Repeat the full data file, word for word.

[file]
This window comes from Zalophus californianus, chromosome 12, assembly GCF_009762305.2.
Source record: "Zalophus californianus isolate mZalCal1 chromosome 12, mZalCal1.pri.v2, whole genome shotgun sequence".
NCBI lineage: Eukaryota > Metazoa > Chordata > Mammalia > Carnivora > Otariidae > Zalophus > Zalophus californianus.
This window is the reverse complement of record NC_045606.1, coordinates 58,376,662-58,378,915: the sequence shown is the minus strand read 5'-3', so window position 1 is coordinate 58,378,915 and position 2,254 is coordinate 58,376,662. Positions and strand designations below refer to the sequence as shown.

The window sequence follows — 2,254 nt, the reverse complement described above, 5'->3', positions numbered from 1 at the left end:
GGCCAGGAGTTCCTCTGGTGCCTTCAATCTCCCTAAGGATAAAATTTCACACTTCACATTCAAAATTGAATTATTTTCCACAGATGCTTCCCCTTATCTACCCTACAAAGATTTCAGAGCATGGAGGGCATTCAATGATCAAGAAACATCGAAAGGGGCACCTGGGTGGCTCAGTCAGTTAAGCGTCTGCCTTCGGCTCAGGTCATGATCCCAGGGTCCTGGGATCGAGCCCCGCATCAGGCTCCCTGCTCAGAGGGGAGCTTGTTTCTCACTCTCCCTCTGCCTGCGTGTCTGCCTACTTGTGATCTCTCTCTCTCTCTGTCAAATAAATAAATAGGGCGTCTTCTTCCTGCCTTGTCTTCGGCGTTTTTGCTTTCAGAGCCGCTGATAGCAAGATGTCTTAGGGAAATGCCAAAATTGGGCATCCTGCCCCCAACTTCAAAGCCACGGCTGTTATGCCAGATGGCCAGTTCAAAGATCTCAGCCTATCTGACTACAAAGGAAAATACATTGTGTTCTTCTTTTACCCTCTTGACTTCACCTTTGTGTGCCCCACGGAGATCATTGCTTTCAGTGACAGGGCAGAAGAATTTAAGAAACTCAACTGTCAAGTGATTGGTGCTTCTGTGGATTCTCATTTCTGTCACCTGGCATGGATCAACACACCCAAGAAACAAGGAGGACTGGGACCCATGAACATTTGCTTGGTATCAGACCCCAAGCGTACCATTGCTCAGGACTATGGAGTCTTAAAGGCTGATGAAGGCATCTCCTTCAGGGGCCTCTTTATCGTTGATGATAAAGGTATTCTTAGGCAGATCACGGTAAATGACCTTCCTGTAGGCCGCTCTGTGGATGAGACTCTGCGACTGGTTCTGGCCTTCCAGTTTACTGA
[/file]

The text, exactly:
This window comes from Zalophus californianus, chromosome 12, assembly GCF_009762305.2.
Source record: "Zalophus californianus isolate mZalCal1 chromosome 12, mZalCal1.pri.v2, whole genome shotgun sequence".
NCBI lineage: Eukaryota > Metazoa > Chordata > Mammalia > Carnivora > Otariidae > Zalophus > Zalophus californianus.
This window is the reverse complement of record NC_045606.1, coordinates 58,376,662-58,378,915: the sequence shown is the minus strand read 5'-3', so window position 1 is coordinate 58,378,915 and position 2,254 is coordinate 58,376,662. Positions and strand designations below refer to the sequence as shown.

The window sequence follows — 2,254 nt, the reverse complement described above, 5'->3', positions numbered from 1 at the left end:
GGCCAGGAGTTCCTCTGGTGCCTTCAATCTCCCTAAGGATAAAATTTCACACTTCACATTCAAAATTGAATTATTTTCCACAGATGCTTCCCCTTATCTACCCTACAAAGATTTCAGAGCATGGAGGGCATTCAATGATCAAGAAACATCGAAAGGGGCACCTGGGTGGCTCAGTCAGTTAAGCGTCTGCCTTCGGCTCAGGTCATGATCCCAGGGTCCTGGGATCGAGCCCCGCATCAGGCTCCCTGCTCAGAGGGGAGCTTGTTTCTCACTCTCCCTCTGCCTGCGTGTCTGCCTACTTGTGATCTCTCTCTCTCTCTGTCAAATAAATAAATAGGGCGTCTTCTTCCTGCCTTGTCTTCGGCGTTTTTGCTTTCAGAGCCGCTGATAGCAAGATGTCTTAGGGAAATGCCAAAATTGGGCATCCTGCCCCCAACTTCAAAGCCACGGCTGTTATGCCAGATGGCCAGTTCAAAGATCTCAGCCTATCTGACTACAAAGGAAAATACATTGTGTTCTTCTTTTACCCTCTTGACTTCACCTTTGTGTGCCCCACGGAGATCATTGCTTTCAGTGACAGGGCAGAAGAATTTAAGAAACTCAACTGTCAAGTGATTGGTGCTTCTGTGGATTCTCATTTCTGTCACCTGGCATGGATCAACACACCCAAGAAACAAGGAGGACTGGGACCCATGAACATTTGCTTGGTATCAGACCCCAAGCGTACCATTGCTCAGGACTATGGAGTCTTAAAGGCTGATGAAGGCATCTCCTTCAGGGGCCTCTTTATCGTTGATGATAAAGGTATTCTTAGGCAGATCACGGTAAATGACCTTCCTGTAGGCCGCTCTGTGGATGAGACTCTGCGACTGGTTCTGGCCTTCCAGTTTACTGA